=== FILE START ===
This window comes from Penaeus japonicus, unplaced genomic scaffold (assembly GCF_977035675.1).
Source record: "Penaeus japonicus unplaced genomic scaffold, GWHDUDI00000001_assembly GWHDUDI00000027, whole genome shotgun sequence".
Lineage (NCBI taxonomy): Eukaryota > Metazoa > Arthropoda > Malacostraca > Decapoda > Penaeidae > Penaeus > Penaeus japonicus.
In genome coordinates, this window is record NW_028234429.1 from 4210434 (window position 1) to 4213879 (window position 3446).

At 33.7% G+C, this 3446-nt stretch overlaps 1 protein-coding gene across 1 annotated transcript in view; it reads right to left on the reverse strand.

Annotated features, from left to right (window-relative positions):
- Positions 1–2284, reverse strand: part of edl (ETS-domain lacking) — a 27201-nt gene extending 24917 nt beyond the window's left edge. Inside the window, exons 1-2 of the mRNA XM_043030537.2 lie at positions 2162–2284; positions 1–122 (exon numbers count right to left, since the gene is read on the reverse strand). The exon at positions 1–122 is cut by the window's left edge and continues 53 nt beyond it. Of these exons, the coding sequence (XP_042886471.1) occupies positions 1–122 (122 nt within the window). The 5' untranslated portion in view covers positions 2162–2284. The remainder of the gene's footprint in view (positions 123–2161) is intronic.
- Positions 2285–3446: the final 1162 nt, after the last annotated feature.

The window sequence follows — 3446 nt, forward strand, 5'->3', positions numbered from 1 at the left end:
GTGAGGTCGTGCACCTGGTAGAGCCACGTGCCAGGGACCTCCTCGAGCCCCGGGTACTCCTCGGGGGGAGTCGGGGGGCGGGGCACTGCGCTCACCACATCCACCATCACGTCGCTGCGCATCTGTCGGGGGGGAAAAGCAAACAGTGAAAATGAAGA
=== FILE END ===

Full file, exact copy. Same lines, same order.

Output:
This window comes from Penaeus japonicus, unplaced genomic scaffold (assembly GCF_977035675.1).
Source record: "Penaeus japonicus unplaced genomic scaffold, GWHDUDI00000001_assembly GWHDUDI00000027, whole genome shotgun sequence".
Lineage (NCBI taxonomy): Eukaryota > Metazoa > Arthropoda > Malacostraca > Decapoda > Penaeidae > Penaeus > Penaeus japonicus.
In genome coordinates, this window is record NW_028234429.1 from 4210434 (window position 1) to 4213879 (window position 3446).

At 33.7% G+C, this 3446-nt stretch overlaps 1 protein-coding gene across 1 annotated transcript in view; it reads right to left on the reverse strand.

Annotated features, from left to right (window-relative positions):
- Positions 1–2284, reverse strand: part of edl (ETS-domain lacking) — a 27201-nt gene extending 24917 nt beyond the window's left edge. Inside the window, exons 1-2 of the mRNA XM_043030537.2 lie at positions 2162–2284; positions 1–122 (exon numbers count right to left, since the gene is read on the reverse strand). The exon at positions 1–122 is cut by the window's left edge and continues 53 nt beyond it. Of these exons, the coding sequence (XP_042886471.1) occupies positions 1–122 (122 nt within the window). The 5' untranslated portion in view covers positions 2162–2284. The remainder of the gene's footprint in view (positions 123–2161) is intronic.
- Positions 2285–3446: the final 1162 nt, after the last annotated feature.

The window sequence follows — 3446 nt, forward strand, 5'->3', positions numbered from 1 at the left end:
GTGAGGTCGTGCACCTGGTAGAGCCACGTGCCAGGGACCTCCTCGAGCCCCGGGTACTCCTCGGGGGGAGTCGGGGGGCGGGGCACTGCGCTCACCACATCCACCATCACGTCGCTGCGCATCTGTCGGGGGGGAAAAGCAAACAGTGAAAATGAAGA